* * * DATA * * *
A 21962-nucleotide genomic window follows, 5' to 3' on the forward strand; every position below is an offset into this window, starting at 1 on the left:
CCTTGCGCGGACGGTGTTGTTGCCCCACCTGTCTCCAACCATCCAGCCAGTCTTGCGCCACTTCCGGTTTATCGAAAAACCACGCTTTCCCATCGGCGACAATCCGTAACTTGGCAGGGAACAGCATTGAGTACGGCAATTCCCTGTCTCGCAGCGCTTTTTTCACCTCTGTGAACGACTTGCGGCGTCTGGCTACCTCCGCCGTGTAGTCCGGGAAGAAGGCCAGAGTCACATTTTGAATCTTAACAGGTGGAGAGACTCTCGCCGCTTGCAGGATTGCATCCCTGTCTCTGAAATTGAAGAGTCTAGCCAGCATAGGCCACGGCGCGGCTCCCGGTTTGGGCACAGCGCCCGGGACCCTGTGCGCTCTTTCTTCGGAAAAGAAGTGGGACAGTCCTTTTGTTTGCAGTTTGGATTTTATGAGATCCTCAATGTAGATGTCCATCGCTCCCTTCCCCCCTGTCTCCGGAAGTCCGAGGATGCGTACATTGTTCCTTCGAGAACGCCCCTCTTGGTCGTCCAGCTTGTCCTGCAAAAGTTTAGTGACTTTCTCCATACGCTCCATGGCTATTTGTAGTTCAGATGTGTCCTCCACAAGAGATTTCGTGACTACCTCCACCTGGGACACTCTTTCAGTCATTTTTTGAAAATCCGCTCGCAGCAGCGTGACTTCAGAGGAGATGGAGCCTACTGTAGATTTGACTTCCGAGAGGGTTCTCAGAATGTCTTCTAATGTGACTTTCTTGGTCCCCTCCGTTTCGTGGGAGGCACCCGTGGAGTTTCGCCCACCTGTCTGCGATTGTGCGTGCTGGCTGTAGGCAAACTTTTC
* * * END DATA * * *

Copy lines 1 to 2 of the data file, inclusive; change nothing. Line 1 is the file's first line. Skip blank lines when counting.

A 21962-nucleotide genomic window follows, 5' to 3' on the forward strand; every position below is an offset into this window, starting at 1 on the left:
CCTTGCGCGGACGGTGTTGTTGCCCCACCTGTCTCCAACCATCCAGCCAGTCTTGCGCCACTTCCGGTTTATCGAAAAACCACGCTTTCCCATCGGCGACAATCCGTAACTTGGCAGGGAACAGCATTGAGTACGGCAATTCCCTGTCTCGCAGCGCTTTTTTCACCTCTGTGAACGACTTGCGGCGTCTGGCTACCTCCGCCGTGTAGTCCGGGAAGAAGGCCAGAGTCACATTTTGAATCTTAACAGGTGGAGAGACTCTCGCCGCTTGCAGGATTGCATCCCTGTCTCTGAAATTGAAGAGTCTAGCCAGCATAGGCCACGGCGCGGCTCCCGGTTTGGGCACAGCGCCCGGGACCCTGTGCGCTCTTTCTTCGGAAAAGAAGTGGGACAGTCCTTTTGTTTGCAGTTTGGATTTTATGAGATCCTCAATGTAGATGTCCATCGCTCCCTTCCCCCCTGTCTCCGGAAGTCCGAGGATGCGTACATTGTTCCTTCGAGAACGCCCCTCTTGGTCGTCCAGCTTGTCCTGCAAAAGTTTAGTGACTTTCTCCATACGCTCCATGGCTATTTGTAGTTCAGATGTGTCCTCCACAAGAGATTTCGTGACTACCTCCACCTGGGACACTCTTTCAGTCATTTTTTGAAAATCCGCTCGCAGCAGCGTGACTTCAGAGGAGATGGAGCCTACTGTAGATTTGACTTCCGAGAGGGTTCTCAGAATGTCTTCTAATGTGACTTTCTTGGTCCCCTCCGTTTCGTGGGAGGCACCCGTGGAGTTTCGCCCACCTGTCTGCGATTGTGCGTGCTGGCTGTAGGCAAACTTTTC